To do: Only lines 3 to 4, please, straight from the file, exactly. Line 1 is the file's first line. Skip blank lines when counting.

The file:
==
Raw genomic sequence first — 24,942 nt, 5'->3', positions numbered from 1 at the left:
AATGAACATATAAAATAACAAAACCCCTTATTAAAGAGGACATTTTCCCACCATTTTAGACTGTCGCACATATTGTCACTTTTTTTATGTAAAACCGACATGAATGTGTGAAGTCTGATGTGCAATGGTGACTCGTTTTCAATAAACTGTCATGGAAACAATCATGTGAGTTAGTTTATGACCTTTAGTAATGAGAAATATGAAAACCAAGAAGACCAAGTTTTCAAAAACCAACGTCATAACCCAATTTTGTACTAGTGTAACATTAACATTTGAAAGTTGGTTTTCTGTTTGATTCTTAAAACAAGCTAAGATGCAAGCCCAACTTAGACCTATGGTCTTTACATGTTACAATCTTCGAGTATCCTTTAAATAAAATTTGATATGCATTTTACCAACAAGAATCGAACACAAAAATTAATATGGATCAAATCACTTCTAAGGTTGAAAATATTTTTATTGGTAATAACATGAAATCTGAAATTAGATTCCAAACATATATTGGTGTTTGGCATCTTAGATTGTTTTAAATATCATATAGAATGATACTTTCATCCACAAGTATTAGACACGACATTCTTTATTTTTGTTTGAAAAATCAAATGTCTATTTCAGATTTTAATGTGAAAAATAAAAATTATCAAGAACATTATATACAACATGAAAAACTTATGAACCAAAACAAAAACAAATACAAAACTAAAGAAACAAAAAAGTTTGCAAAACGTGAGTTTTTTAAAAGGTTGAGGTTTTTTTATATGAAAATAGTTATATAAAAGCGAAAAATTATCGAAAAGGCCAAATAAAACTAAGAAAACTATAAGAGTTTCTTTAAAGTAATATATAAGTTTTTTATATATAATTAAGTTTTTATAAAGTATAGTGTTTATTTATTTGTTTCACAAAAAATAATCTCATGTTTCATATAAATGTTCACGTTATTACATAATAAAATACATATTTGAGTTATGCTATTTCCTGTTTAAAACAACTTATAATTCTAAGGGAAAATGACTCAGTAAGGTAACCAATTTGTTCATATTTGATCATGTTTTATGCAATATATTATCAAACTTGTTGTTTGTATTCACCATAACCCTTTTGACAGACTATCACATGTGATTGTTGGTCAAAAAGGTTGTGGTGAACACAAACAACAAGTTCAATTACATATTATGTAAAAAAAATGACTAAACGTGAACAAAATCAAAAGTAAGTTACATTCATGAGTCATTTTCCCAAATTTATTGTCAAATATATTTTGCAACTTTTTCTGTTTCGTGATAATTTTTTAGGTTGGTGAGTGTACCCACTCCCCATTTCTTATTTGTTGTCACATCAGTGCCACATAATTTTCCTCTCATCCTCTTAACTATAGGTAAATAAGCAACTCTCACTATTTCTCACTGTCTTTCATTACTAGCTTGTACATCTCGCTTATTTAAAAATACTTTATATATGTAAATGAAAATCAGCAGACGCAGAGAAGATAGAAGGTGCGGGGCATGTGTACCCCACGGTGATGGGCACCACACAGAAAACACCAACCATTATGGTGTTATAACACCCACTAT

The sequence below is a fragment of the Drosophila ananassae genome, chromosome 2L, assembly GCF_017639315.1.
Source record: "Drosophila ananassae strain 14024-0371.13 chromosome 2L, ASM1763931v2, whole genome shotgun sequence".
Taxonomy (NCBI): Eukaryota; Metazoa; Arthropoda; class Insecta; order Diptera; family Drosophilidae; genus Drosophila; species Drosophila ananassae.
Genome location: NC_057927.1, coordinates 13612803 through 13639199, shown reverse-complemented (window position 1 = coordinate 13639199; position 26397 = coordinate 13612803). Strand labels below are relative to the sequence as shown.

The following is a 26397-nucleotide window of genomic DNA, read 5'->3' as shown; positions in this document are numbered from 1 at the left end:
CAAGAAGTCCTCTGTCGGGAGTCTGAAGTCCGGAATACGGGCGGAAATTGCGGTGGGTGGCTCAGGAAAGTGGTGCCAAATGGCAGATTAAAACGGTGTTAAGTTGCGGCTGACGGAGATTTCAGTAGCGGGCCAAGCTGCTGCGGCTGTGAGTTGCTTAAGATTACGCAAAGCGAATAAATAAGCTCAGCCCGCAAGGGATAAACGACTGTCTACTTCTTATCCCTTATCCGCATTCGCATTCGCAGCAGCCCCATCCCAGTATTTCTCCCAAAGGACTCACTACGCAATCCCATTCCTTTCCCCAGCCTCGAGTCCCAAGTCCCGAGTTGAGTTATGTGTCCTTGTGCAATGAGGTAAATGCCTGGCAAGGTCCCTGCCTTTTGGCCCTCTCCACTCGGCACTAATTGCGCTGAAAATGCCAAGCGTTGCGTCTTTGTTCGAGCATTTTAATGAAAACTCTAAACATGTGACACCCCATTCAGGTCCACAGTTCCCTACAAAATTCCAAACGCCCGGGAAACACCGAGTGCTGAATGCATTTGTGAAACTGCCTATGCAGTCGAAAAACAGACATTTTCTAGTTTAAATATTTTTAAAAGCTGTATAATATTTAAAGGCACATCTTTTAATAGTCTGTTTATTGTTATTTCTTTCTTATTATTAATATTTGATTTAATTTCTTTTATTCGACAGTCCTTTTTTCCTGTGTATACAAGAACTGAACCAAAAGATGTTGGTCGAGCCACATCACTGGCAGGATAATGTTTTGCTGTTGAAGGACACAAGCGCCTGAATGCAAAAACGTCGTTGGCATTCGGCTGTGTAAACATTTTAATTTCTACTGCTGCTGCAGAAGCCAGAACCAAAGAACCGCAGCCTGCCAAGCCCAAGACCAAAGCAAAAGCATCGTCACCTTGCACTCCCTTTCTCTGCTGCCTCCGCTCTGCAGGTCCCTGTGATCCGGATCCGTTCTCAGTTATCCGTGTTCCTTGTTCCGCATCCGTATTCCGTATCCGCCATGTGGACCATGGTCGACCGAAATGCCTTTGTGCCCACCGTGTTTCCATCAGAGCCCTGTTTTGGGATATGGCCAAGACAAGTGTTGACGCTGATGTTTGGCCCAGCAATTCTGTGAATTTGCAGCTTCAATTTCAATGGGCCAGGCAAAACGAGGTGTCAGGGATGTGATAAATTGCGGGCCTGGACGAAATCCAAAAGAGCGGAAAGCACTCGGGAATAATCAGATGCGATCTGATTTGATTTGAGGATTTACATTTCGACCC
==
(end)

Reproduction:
The sequence below is a fragment of the Drosophila ananassae genome, chromosome 2L, assembly GCF_017639315.1.
Source record: "Drosophila ananassae strain 14024-0371.13 chromosome 2L, ASM1763931v2, whole genome shotgun sequence".